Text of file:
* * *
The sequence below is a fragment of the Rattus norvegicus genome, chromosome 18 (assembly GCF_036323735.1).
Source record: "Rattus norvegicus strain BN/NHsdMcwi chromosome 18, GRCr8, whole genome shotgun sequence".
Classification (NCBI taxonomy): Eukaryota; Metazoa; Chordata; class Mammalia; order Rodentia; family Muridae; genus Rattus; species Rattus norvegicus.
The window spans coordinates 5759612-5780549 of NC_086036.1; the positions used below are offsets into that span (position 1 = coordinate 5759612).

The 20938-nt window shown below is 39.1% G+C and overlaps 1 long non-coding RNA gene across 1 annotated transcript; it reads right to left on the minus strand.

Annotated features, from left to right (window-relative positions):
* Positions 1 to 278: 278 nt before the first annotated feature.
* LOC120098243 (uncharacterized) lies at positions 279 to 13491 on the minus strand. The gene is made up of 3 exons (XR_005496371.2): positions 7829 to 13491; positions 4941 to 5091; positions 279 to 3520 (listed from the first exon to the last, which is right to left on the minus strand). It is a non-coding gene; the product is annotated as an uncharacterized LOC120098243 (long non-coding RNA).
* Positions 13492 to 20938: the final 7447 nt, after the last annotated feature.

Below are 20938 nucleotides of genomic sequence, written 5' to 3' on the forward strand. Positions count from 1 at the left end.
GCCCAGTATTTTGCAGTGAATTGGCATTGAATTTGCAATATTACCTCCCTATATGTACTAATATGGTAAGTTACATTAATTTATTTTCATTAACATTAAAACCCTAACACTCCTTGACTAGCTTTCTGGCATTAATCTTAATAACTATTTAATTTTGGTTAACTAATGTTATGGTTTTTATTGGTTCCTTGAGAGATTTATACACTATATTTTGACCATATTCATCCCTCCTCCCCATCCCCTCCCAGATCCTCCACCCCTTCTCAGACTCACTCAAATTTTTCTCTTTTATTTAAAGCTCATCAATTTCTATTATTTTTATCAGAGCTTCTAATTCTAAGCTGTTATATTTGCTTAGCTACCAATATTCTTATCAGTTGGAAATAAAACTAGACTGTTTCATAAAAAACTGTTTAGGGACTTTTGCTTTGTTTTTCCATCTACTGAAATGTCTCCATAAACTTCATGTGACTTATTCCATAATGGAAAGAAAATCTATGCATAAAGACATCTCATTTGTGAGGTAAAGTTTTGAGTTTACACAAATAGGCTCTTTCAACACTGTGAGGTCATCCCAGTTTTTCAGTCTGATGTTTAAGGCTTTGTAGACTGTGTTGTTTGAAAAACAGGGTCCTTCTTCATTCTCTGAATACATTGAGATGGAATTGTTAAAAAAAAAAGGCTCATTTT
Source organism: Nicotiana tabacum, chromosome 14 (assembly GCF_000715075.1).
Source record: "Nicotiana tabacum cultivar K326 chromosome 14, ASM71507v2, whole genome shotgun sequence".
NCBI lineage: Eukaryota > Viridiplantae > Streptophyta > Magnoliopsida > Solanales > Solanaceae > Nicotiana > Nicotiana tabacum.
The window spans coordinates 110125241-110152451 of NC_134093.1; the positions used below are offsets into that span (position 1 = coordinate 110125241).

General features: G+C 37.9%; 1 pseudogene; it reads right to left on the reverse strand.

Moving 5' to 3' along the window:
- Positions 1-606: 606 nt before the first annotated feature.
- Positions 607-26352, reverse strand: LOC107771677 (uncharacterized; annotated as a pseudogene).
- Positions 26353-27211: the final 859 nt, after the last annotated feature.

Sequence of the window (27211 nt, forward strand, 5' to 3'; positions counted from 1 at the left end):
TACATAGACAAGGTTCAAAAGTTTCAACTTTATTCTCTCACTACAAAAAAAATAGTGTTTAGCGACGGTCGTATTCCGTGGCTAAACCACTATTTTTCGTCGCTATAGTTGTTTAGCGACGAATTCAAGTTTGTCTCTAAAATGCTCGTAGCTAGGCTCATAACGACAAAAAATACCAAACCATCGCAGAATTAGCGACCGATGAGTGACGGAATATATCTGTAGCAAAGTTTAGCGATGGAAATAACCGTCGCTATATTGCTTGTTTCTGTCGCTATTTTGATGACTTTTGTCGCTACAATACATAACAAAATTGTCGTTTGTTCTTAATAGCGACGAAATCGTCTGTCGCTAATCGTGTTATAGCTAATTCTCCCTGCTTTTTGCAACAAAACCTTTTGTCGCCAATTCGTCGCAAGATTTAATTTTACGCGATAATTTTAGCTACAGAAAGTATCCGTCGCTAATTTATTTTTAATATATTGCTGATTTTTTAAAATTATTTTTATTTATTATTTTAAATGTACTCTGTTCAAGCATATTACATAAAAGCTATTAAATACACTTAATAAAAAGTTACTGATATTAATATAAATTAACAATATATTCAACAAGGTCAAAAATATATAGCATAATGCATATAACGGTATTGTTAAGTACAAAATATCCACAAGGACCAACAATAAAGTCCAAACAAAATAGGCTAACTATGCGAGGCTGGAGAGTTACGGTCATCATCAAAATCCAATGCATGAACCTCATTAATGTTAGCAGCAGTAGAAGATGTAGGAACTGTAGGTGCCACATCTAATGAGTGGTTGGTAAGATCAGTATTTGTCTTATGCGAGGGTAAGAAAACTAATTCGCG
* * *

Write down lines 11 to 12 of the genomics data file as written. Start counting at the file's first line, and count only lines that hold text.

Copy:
GCCCAGTATTTTGCAGTGAATTGGCATTGAATTTGCAATATTACCTCCCTATATGTACTAATATGGTAAGTTACATTAATTTATTTTCATTAACATTAAAACCCTAACACTCCTTGACTAGCTTTCTGGCATTAATCTTAATAACTATTTAATTTTGGTTAACTAATGTTATGGTTTTTATTGGTTCCTTGAGAGATTTATACACTATATTTTGACCATATTCATCCCTCCTCCCCATCCCCTCCCAGATCCTCCACCCCTTCTCAGACTCACTCAAATTTTTCTCTTTTATTTAAAGCTCATCAATTTCTATTATTTTTATCAGAGCTTCTAATTCTAAGCTGTTATATTTGCTTAGCTACCAATATTCTTATCAGTTGGAAATAAAACTAGACTGTTTCATAAAAAACTGTTTAGGGACTTTTGCTTTGTTTTTCCATCTACTGAAATGTCTCCATAAACTTCATGTGACTTATTCCATAATGGAAAGAAAATCTATGCATAAAGACATCTCATTTGTGAGGTAAAGTTTTGAGTTTACACAAATAGGCTCTTTCAACACTGTGAGGTCATCCCAGTTTTTCAGTCTGATGTTTAAGGCTTTGTAGACTGTGTTGTTTGAAAAACAGGGTCCTTCTTCATTCTCTGAATACATTGAGATGGAATTGTTAAAAAAAAAAGGCTCATTTT
Source organism: Nicotiana tabacum, chromosome 14 (assembly GCF_000715075.1).